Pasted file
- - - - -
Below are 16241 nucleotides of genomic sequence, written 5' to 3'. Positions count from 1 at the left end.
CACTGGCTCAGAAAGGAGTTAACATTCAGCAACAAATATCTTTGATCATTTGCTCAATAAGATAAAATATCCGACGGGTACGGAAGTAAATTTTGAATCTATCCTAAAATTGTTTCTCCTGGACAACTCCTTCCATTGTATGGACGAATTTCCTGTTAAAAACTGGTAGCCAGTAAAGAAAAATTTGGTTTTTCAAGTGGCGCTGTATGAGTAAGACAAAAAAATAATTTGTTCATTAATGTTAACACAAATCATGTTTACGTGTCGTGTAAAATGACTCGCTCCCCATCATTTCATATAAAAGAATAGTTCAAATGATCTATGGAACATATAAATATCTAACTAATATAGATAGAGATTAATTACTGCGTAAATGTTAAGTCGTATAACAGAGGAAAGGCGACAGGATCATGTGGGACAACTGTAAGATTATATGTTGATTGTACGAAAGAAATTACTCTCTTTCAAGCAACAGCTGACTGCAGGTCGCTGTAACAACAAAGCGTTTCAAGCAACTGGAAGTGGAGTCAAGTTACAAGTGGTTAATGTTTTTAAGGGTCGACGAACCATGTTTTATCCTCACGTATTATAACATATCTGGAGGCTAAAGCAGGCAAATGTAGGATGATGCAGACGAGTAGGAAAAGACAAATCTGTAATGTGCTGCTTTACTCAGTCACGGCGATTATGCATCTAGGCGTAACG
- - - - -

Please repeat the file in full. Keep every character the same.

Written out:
Below are 16241 nucleotides of genomic sequence, written 5' to 3'. Positions count from 1 at the left end.
CACTGGCTCAGAAAGGAGTTAACATTCAGCAACAAATATCTTTGATCATTTGCTCAATAAGATAAAATATCCGACGGGTACGGAAGTAAATTTTGAATCTATCCTAAAATTGTTTCTCCTGGACAACTCCTTCCATTGTATGGACGAATTTCCTGTTAAAAACTGGTAGCCAGTAAAGAAAAATTTGGTTTTTCAAGTGGCGCTGTATGAGTAAGACAAAAAAATAATTTGTTCATTAATGTTAACACAAATCATGTTTACGTGTCGTGTAAAATGACTCGCTCCCCATCATTTCATATAAAAGAATAGTTCAAATGATCTATGGAACATATAAATATCTAACTAATATAGATAGAGATTAATTACTGCGTAAATGTTAAGTCGTATAACAGAGGAAAGGCGACAGGATCATGTGGGACAACTGTAAGATTATATGTTGATTGTACGAAAGAAATTACTCTCTTTCAAGCAACAGCTGACTGCAGGTCGCTGTAACAACAAAGCGTTTCAAGCAACTGGAAGTGGAGTCAAGTTACAAGTGGTTAATGTTTTTAAGGGTCGACGAACCATGTTTTATCCTCACGTATTATAACATATCTGGAGGCTAAAGCAGGCAAATGTAGGATGATGCAGACGAGTAGGAAAAGACAAATCTGTAATGTGCTGCTTTACTCAGTCACGGCGATTATGCATCTAGGCGTAACG